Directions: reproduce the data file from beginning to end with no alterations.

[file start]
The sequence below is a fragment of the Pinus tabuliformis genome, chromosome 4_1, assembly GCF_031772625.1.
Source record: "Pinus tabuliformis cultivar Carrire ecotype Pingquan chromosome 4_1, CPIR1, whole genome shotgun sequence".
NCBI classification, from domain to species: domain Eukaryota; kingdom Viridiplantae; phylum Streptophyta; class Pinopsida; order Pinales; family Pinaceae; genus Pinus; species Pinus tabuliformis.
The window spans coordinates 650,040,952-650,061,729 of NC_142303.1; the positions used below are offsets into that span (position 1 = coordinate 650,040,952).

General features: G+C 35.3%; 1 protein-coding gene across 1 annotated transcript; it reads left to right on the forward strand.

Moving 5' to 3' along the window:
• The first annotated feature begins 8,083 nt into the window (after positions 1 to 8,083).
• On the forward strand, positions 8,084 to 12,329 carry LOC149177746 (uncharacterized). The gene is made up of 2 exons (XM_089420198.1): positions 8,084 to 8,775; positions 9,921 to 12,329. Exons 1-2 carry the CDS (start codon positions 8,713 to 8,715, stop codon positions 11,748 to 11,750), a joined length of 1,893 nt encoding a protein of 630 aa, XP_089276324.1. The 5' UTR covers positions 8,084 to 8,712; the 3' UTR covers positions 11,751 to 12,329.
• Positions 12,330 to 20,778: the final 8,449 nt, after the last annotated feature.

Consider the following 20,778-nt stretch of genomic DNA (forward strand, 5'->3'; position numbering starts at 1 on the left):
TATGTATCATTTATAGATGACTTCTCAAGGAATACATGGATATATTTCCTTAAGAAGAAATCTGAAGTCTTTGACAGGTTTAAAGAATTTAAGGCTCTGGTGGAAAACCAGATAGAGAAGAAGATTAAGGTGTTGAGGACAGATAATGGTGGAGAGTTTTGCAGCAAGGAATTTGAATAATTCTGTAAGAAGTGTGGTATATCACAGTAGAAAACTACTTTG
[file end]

The sequence below is a fragment of the Pinus tabuliformis genome, chromosome 4_1, assembly GCF_031772625.1.
Source record: "Pinus tabuliformis cultivar Carrire ecotype Pingquan chromosome 4_1, CPIR1, whole genome shotgun sequence".
NCBI classification, from domain to species: domain Eukaryota; kingdom Viridiplantae; phylum Streptophyta; class Pinopsida; order Pinales; family Pinaceae; genus Pinus; species Pinus tabuliformis.
The window spans coordinates 650,040,952-650,061,729 of NC_142303.1; the positions used below are offsets into that span (position 1 = coordinate 650,040,952).

General features: G+C 35.3%; 1 protein-coding gene across 1 annotated transcript; it reads left to right on the forward strand.

Moving 5' to 3' along the window:
• The first annotated feature begins 8,083 nt into the window (after positions 1 to 8,083).
• On the forward strand, positions 8,084 to 12,329 carry LOC149177746 (uncharacterized). The gene is made up of 2 exons (XM_089420198.1): positions 8,084 to 8,775; positions 9,921 to 12,329. Exons 1-2 carry the CDS (start codon positions 8,713 to 8,715, stop codon positions 11,748 to 11,750), a joined length of 1,893 nt encoding a protein of 630 aa, XP_089276324.1. The 5' UTR covers positions 8,084 to 8,712; the 3' UTR covers positions 11,751 to 12,329.
• Positions 12,330 to 20,778: the final 8,449 nt, after the last annotated feature.

Consider the following 20,778-nt stretch of genomic DNA (forward strand, 5'->3'; position numbering starts at 1 on the left):
TATGTATCATTTATAGATGACTTCTCAAGGAATACATGGATATATTTCCTTAAGAAGAAATCTGAAGTCTTTGACAGGTTTAAAGAATTTAAGGCTCTGGTGGAAAACCAGATAGAGAAGAAGATTAAGGTGTTGAGGACAGATAATGGTGGAGAGTTTTGCAGCAAGGAATTTGAATAATTCTGTAAGAAGTGTGGTATATCACAGTAGAAAACTACTTTG